For bigger scale projects, Amanda has worked with a variety of local and international clients including chefs, mixologists and commercial clients, to create bespoke shapes for complementing their drinks/ dishes as well as creating public installations. ​



A non-profit local arts and crafts programme, curated by Ceekayello that seeks to explore potential modern adaptions of the gradually fading traditional crafts in Hong Kong. 

I’ve partnered with a Japanese artist, Jun Matsumura to learn one of the these traditional fading crafts in Hong Kong - Mahjong Tiles Carving from mahjong tile maker, Cheung Shun-king. From this experience to then created art pieces that cater towards the modern behaviour of our society — ones that will offer the younger generation new insights into the traditional crafts.


These resulting art pieces are exhibited on a moving public tram from April to June, 2020 - the very first time that sculptural artworks and installations are displayed on a Hong Kong tram for public consumption instead of private use.

'By teaming up old masters with contemporary artists, we seek to offer new meanings to our cultural artisanal heritage and, at the same time, pass on such treasured skills to younger generations both locally and internationally.'


Inspired by the traditional game of mahjong and the craft of mahjong carving, ‘Hear As You Touch’ (聽牌)and ‘Touch As You Hear’ (自摸) are two sets of ceramic interactive installations specially designed and created for Classic Craft, Modern Meaning. The creative process comes from two fundamental elements  - sound and touch.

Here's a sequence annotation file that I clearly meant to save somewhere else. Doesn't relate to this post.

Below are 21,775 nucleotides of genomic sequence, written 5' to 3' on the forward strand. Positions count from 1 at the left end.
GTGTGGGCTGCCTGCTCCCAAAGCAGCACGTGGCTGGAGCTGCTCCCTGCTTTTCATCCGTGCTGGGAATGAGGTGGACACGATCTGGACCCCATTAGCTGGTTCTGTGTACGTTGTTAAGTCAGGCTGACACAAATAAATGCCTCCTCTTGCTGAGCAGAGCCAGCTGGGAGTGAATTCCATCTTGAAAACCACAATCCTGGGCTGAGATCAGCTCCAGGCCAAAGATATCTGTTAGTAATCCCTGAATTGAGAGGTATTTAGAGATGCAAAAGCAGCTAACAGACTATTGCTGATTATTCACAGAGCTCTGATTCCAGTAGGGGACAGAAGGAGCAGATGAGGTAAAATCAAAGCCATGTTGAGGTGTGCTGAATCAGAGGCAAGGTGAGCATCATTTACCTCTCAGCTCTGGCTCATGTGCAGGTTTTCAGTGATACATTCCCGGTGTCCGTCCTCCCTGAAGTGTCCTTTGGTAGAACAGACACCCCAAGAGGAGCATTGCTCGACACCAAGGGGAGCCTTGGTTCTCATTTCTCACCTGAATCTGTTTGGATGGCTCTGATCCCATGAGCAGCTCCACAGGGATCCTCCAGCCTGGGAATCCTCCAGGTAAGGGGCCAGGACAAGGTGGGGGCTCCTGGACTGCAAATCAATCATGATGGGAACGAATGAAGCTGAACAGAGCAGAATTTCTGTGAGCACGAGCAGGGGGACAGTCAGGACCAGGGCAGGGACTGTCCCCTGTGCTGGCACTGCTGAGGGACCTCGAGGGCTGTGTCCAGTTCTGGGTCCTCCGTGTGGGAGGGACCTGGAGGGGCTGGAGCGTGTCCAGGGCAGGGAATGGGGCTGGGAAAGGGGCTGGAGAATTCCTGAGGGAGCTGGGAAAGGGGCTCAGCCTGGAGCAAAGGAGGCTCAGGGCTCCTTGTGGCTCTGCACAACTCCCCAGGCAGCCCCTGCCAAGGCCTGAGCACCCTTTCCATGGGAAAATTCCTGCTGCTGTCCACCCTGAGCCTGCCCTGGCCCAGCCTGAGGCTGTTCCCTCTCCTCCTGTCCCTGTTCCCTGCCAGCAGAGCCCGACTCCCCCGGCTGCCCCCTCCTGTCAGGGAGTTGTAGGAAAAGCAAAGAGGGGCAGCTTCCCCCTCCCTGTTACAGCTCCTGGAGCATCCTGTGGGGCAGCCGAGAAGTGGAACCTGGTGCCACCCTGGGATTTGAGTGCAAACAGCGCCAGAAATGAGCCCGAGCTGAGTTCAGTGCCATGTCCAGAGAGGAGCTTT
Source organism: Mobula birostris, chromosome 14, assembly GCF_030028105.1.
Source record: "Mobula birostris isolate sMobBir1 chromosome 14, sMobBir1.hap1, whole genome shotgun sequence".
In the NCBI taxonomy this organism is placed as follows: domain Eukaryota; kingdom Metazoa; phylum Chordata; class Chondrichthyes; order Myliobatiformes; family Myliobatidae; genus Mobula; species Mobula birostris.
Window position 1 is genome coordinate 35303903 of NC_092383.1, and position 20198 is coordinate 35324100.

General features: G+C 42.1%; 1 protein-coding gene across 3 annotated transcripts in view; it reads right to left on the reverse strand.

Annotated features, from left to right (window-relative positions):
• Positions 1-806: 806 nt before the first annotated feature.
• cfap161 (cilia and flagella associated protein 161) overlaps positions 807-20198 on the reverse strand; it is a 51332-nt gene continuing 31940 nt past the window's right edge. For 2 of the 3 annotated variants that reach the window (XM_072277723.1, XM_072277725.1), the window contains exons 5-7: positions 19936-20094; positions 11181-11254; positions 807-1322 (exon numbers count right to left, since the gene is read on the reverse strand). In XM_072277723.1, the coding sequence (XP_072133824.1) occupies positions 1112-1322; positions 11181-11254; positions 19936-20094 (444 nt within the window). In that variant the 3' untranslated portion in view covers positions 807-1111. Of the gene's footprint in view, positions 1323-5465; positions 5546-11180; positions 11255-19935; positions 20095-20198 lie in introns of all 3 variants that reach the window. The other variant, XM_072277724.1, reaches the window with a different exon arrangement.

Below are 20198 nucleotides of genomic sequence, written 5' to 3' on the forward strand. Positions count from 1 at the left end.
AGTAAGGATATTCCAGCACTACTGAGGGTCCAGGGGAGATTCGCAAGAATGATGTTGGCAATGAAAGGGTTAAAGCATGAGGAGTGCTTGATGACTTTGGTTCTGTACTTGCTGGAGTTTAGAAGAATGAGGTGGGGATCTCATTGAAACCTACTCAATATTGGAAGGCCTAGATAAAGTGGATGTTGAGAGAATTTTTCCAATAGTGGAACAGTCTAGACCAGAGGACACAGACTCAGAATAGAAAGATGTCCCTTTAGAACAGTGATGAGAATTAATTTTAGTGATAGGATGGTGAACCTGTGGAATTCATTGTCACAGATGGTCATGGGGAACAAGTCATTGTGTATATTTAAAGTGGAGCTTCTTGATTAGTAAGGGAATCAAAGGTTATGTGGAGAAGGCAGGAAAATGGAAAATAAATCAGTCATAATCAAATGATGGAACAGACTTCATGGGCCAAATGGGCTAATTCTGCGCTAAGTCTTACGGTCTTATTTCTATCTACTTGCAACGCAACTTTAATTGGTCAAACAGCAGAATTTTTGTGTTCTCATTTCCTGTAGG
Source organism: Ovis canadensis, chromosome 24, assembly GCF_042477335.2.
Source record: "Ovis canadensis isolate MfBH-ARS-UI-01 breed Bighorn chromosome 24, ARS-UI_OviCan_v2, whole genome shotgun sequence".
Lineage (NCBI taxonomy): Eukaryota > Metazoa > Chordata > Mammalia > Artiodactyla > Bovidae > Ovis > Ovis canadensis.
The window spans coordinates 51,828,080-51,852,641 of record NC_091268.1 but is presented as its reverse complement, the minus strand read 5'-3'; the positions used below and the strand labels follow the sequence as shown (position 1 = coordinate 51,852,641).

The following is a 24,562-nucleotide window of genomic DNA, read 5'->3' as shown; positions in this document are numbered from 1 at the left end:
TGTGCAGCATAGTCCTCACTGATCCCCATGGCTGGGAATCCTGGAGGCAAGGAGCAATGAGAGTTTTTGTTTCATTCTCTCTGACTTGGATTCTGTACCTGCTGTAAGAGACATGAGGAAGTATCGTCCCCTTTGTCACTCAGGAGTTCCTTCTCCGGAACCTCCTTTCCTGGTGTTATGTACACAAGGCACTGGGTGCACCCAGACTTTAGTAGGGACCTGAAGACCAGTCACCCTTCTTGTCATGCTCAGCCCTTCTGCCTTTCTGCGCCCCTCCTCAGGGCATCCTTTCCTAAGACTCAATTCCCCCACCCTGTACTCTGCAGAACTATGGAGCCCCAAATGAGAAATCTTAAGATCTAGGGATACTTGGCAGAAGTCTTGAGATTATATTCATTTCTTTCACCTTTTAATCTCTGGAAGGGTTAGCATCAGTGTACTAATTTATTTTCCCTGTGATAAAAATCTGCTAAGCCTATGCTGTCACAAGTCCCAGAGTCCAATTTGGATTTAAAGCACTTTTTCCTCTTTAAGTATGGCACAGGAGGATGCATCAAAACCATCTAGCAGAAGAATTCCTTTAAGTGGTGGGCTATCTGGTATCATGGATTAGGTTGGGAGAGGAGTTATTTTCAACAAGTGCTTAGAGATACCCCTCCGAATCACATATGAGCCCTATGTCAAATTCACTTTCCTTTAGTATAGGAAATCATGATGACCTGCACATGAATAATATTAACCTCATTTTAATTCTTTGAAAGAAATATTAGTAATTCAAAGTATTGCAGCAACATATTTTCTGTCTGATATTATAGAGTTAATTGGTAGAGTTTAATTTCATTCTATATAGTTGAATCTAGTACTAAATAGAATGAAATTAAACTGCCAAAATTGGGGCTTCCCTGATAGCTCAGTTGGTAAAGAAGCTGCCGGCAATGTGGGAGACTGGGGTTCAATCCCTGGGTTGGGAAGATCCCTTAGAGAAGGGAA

Mahjong is the national essence of China and carries more than a century of history and culture. By reintroducing mahjong with ceramics, Amanda’s work aims to bring awareness of both of these traditional crafts (hand-carved mahjong & ceramics) through a contemporary experience, encouraging everyone to pay more attention to the handcrafts and their skillful Masters, together preserving and inheriting these “intangible cultural heritage”. 


A sound installation designed and made for International Chinese Medicine Cultural Festival 2017 in Hong Kong. The work is inspired by an ancient metal bell (named ‘Yao Ling’) that was used by the Chinese medicine practitioners thousands of years ago.

It’s shaped like a hollow donut with small beads inside. In the ancient time, the Chinese medicine practitioners would ring the bell and create a sound to notify the public where to find them for medication. It also acted as a lucky charm for them. 

Each piece is handmade using porcelain. It creates a euphonious and crisp sound when the porcelain beads collided.


This work is a modern reinterpretation and aims to bring an interactive experience and interesting historical story from the past about Chinese medicine. It also explores the possibilities of how ceramics can be used in different medium.


Working with the curators from Taiwan, individual porcelain cubes were made for their food performance event at Taiwan Culture Festival 2016 in Hong Kong - Eatopia, creating a unique culinary experience that tells stories about the history of Taiwan.


The Perfect Imbalance collection was used for window display at Canary Wharf Shopping Centre in London.